“While many strategic plans and reports look just one, two, or maybe three years out right now, we believe we cannot risk being shortsighted given the long-term implications of all that is changing around us,” says ICPAS President and CEO Todd Shapiro. “We understand the risks of making predictions. We acknowledge it’s unlikely each one plays out perfectly. But we firmly believe they’re directionally correct. Our hope is that the insights compiled here will rev up conversations that help us chart a roadmap for ensuring the sustainability, relevance, and growth of the CPA profession for many years to come.”

“CPA Profession 2027” is available now in PDF and digital formats at www.icpas.org/CPA2027, and print editions are available upon request. Shapiro welcomes feedback and is available for further comment.

  • The future belongs to those who believe in the beauty of their dreams.
  • Eleanor Roosevelt

Tuesday, October 27th, 2020

Influence

“Leverage your uniqueness.” Bruce Tulgan

Over the years I have worked with and talked with a lot of support professionals working in public accounting.

They are the firm administrators, COOs, practice managers, HR directors, marketing directors, IT managers, training managers, etc.

What I have told firm administrators for years, and it applies to all the others, is that you may not have power but you have influence – make that influence work for you.

Sometimes it seems like an uphill battle but I have observed some awesome initiatives accomplished mostly through the use of influence to guide a diverse group of partners in the right direction!

Bruce Tulgan tells us:

The problem is that too many people believe influence is about playing workplace politics, building personal rapport, or establishing a quid pro quo with others. That’s what I call false influence. Real influence is a generous, other-centered focus based on adding value in every single interaction.

If you understand the mathematics of real influence—and believe in it—you can make yourself incredibly rich in a very potent source of power by dedicating yourself to serving others, moment by moment, in every interaction.

There are four tactics of real influence.

Read this recent article from Tulgan where he shares the four tactics of real influence: 1) Interpersonal influence. 2) Specific commitments. 3) Rational persuasion. 4) Facilitating success.

I hope you read all of Tulgan’s books. I have shared “It’s Okay to Be the Boss” with many clients and friends over the years. I was fortunate to have him sign my dog-eared copy several years ago.

  • Example is not the main thing in influencing others. It is the only thing.
  • Albert Schweitzer

Tuesday, September 29th, 2020

Getting Things Done

“I’ve found that employing even one of these five strategies can save you hours each week.” – Elizabeth Grace Saunders

You always have so much to do. You are busy, busy, busy. There is always a new due date around the corner.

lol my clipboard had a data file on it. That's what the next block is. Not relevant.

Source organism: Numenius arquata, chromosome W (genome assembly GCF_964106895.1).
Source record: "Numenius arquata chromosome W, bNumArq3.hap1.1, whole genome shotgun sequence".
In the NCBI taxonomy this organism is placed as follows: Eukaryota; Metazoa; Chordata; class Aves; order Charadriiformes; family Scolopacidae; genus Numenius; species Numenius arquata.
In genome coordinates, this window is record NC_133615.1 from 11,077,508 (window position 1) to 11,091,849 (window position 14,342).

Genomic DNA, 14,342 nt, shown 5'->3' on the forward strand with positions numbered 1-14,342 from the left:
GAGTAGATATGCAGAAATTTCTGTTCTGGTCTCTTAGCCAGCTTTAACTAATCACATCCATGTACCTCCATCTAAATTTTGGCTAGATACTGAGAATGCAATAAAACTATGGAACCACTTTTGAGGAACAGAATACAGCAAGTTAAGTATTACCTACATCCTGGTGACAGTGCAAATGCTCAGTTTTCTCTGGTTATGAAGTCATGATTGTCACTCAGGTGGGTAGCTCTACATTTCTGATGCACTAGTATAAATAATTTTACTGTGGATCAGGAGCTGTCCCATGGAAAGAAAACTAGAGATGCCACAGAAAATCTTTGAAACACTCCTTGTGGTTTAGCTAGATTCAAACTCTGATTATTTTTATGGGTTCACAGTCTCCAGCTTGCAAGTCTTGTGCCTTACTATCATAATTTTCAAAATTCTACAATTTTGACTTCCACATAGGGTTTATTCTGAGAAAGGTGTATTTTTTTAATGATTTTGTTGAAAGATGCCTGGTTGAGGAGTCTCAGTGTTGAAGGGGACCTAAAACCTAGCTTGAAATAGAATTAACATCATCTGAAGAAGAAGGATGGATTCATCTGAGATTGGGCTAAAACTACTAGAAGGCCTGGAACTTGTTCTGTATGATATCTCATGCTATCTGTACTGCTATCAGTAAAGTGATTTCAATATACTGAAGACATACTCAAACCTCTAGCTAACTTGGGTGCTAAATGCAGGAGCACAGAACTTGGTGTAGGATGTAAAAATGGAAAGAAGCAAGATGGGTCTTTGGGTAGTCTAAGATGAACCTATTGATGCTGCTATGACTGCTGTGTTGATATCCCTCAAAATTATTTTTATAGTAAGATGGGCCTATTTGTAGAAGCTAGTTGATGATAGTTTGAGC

Last week as I talked with several clients about how it felt to have the September 15th due date behind them there was a common theme. They noted, “We still have twenty trusts to get done by September 30 and then there are 75 1040s still to do for October 15th!

You know how this goes in an accounting firm.

Elizabeth Grace Saunders, an internationally recognized expert on effective time management offers us 5 Strategies for Getting More Work Done in Less Time via HBR.

She notes: You’ve got more to do than could possibly get done with your current work style. You’ve prioritized. You’ve planned. You’ve delegated. You’ve tried to focus. The next frontier is increasing your efficiency so that you can spend less time and still do a good job.

The Five Strategies

  1. Clarify Actual Expectations
  2. Re-Use Previous Material
  3. Develop Templates and Checklists
  4. Make it a Conversation
  5. Time Box Your Work

Read about each of them here.

  • Without hustle, talent will only carry you so far.
  • Gary Vaynerchuk

Thursday, September 3rd, 2020

Your Foundation

“The important thing is that you’ve got a strong foundation before you start to try to save the world or help other people.” – Richard Branson

Does your CPA firm have a solid foundation?

I often talk about the internal workings of a firm as the foundational issues. Do you have effective and efficient processes and procedures as it relates to client service and also how it relates to human resources issues? If there are many different ways to accomplish client work, it cannot be as efficient as having one way, the FIRM way. In too many firms, the way work is completed depends on the partner-in-charge of the client engagement.

Of course, there are other foundational issues relating to the services you offer and the needs of your clients. Those issues are changing. The once-solid foundation of the CPA profession consisting of accounting, tax, and audit is becoming rather shaky!

Joey Havens, CPA, CGMA, is the executive partner at HORNE LLP. He offers us a closer look at your foundation in his article, Five Ways Firms Can Solidify Their Business Foundation via the AICPA, CPA Insider. Take a few minutes to read his tips.

  • Great persons are great because of good, strong foundations on which they were able to build a character.
  • Alfred Armand Montapert